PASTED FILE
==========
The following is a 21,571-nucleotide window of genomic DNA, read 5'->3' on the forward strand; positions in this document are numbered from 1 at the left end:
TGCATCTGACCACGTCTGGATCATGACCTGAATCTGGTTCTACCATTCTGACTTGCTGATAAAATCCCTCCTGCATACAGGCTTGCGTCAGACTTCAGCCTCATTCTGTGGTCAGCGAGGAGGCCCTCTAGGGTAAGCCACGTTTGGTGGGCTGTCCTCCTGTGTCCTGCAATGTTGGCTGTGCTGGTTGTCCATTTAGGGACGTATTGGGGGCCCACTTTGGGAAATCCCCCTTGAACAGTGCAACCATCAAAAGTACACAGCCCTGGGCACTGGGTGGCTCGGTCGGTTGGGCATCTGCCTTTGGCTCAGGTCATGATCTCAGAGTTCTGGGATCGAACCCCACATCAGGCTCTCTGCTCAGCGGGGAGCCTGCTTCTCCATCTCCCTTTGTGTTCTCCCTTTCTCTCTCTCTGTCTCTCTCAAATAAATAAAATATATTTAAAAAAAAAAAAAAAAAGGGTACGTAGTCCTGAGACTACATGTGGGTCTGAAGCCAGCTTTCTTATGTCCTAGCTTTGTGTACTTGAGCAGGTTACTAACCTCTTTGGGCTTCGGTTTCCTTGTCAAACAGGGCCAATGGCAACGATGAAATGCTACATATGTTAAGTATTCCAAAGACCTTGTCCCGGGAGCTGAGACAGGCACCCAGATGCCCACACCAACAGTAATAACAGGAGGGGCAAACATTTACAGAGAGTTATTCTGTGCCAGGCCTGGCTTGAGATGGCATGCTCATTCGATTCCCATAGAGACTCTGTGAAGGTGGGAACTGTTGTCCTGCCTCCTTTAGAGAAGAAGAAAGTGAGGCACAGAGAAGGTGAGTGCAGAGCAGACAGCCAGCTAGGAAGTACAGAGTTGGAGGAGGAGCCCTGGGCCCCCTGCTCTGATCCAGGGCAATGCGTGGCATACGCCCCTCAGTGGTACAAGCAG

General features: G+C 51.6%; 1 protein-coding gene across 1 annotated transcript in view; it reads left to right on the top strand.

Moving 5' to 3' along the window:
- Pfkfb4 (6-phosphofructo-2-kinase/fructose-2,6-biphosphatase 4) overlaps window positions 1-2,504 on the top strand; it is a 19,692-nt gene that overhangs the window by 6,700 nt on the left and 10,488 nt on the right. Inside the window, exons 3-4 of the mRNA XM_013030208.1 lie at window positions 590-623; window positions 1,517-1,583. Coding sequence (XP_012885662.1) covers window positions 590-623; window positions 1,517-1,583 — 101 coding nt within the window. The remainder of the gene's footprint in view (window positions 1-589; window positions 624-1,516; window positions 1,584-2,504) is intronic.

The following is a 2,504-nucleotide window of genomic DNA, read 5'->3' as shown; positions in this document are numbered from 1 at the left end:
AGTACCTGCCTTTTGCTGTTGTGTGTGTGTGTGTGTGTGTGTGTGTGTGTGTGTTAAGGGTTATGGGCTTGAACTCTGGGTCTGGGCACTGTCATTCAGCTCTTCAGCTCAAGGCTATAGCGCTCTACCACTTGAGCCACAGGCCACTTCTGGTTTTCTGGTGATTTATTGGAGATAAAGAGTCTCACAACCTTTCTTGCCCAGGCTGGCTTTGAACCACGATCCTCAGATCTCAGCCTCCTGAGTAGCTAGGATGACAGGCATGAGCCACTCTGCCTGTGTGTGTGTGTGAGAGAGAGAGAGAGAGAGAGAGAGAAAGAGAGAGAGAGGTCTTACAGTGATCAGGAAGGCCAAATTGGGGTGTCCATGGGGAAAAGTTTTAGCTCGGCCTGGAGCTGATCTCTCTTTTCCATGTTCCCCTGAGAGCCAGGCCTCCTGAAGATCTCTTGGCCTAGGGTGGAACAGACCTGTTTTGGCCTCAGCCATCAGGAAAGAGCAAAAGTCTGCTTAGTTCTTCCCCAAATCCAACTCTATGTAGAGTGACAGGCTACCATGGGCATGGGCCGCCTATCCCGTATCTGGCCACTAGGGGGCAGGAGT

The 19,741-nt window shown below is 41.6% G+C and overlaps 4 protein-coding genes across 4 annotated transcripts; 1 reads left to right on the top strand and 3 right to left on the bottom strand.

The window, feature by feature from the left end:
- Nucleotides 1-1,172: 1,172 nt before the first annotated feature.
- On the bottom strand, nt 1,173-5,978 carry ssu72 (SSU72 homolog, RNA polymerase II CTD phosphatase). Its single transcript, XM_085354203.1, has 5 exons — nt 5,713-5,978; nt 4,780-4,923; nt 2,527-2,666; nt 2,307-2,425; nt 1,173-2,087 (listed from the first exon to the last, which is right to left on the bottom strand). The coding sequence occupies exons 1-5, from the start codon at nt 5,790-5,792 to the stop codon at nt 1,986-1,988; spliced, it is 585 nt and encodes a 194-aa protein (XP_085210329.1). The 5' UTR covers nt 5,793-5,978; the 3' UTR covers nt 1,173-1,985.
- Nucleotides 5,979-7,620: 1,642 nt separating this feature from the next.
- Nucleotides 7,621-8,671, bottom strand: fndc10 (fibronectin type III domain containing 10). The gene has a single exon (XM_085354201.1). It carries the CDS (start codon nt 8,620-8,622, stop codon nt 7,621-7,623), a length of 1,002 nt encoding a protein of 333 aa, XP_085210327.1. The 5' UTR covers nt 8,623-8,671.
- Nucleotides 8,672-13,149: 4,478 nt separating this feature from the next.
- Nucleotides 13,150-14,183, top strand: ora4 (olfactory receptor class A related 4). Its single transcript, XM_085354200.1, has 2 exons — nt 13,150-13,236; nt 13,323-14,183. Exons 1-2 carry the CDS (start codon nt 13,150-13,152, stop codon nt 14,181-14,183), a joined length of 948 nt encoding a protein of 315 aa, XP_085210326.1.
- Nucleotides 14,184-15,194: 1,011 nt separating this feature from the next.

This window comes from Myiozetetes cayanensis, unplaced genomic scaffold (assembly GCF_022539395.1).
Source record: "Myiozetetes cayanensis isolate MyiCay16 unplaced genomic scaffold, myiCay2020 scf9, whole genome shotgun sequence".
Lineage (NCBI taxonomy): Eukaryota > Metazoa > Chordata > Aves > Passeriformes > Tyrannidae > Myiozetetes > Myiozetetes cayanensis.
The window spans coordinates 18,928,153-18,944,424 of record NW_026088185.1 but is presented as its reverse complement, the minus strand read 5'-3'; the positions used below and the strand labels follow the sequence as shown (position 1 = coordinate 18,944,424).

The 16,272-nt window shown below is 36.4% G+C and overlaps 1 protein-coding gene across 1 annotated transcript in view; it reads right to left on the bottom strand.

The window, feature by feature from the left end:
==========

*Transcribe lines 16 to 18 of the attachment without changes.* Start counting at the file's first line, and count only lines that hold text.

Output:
- Nucleotides 14,184-15,194: 1,011 nt separating this feature from the next.

This window comes from Myiozetetes cayanensis, unplaced genomic scaffold (assembly GCF_022539395.1).
Source record: "Myiozetetes cayanensis isolate MyiCay16 unplaced genomic scaffold, myiCay2020 scf9, whole genome shotgun sequence".